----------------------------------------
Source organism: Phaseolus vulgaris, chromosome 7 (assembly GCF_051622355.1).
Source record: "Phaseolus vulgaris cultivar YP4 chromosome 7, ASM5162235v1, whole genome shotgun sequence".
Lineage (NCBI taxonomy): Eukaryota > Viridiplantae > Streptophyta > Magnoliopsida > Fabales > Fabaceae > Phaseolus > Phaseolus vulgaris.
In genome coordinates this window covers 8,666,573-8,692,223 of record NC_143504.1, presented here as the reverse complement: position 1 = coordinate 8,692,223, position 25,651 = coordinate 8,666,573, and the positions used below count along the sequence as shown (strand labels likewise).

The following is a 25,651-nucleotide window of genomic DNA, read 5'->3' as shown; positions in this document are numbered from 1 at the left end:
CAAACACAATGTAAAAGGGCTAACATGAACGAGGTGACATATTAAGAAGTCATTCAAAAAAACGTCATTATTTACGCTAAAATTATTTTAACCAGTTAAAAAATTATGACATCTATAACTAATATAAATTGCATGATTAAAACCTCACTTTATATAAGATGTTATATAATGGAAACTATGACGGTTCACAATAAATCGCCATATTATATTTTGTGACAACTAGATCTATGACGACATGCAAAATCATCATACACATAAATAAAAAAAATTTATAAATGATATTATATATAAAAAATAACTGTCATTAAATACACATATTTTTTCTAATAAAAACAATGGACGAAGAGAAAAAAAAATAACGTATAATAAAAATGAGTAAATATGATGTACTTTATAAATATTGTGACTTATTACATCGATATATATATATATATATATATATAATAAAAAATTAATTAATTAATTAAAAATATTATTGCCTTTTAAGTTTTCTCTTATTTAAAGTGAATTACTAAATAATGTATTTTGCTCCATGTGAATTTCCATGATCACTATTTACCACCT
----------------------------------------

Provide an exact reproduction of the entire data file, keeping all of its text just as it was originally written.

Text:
Source organism: Phaseolus vulgaris, chromosome 7 (assembly GCF_051622355.1).
Source record: "Phaseolus vulgaris cultivar YP4 chromosome 7, ASM5162235v1, whole genome shotgun sequence".
Lineage (NCBI taxonomy): Eukaryota > Viridiplantae > Streptophyta > Magnoliopsida > Fabales > Fabaceae > Phaseolus > Phaseolus vulgaris.
In genome coordinates this window covers 8,666,573-8,692,223 of record NC_143504.1, presented here as the reverse complement: position 1 = coordinate 8,692,223, position 25,651 = coordinate 8,666,573, and the positions used below count along the sequence as shown (strand labels likewise).

The following is a 25,651-nucleotide window of genomic DNA, read 5'->3' as shown; positions in this document are numbered from 1 at the left end:
CAAACACAATGTAAAAGGGCTAACATGAACGAGGTGACATATTAAGAAGTCATTCAAAAAAACGTCATTATTTACGCTAAAATTATTTTAACCAGTTAAAAAATTATGACATCTATAACTAATATAAATTGCATGATTAAAACCTCACTTTATATAAGATGTTATATAATGGAAACTATGACGGTTCACAATAAATCGCCATATTATATTTTGTGACAACTAGATCTATGACGACATGCAAAATCATCATACACATAAATAAAAAAAATTTATAAATGATATTATATATAAAAAATAACTGTCATTAAATACACATATTTTTTCTAATAAAAACAATGGACGAAGAGAAAAAAAAATAACGTATAATAAAAATGAGTAAATATGATGTACTTTATAAATATTGTGACTTATTACATCGATATATATATATATATATATATATAATAAAAAATTAATTAATTAATTAAAAATATTATTGCCTTTTAAGTTTTCTCTTATTTAAAGTGAATTACTAAATAATGTATTTTGCTCCATGTGAATTTCCATGATCACTATTTACCACCT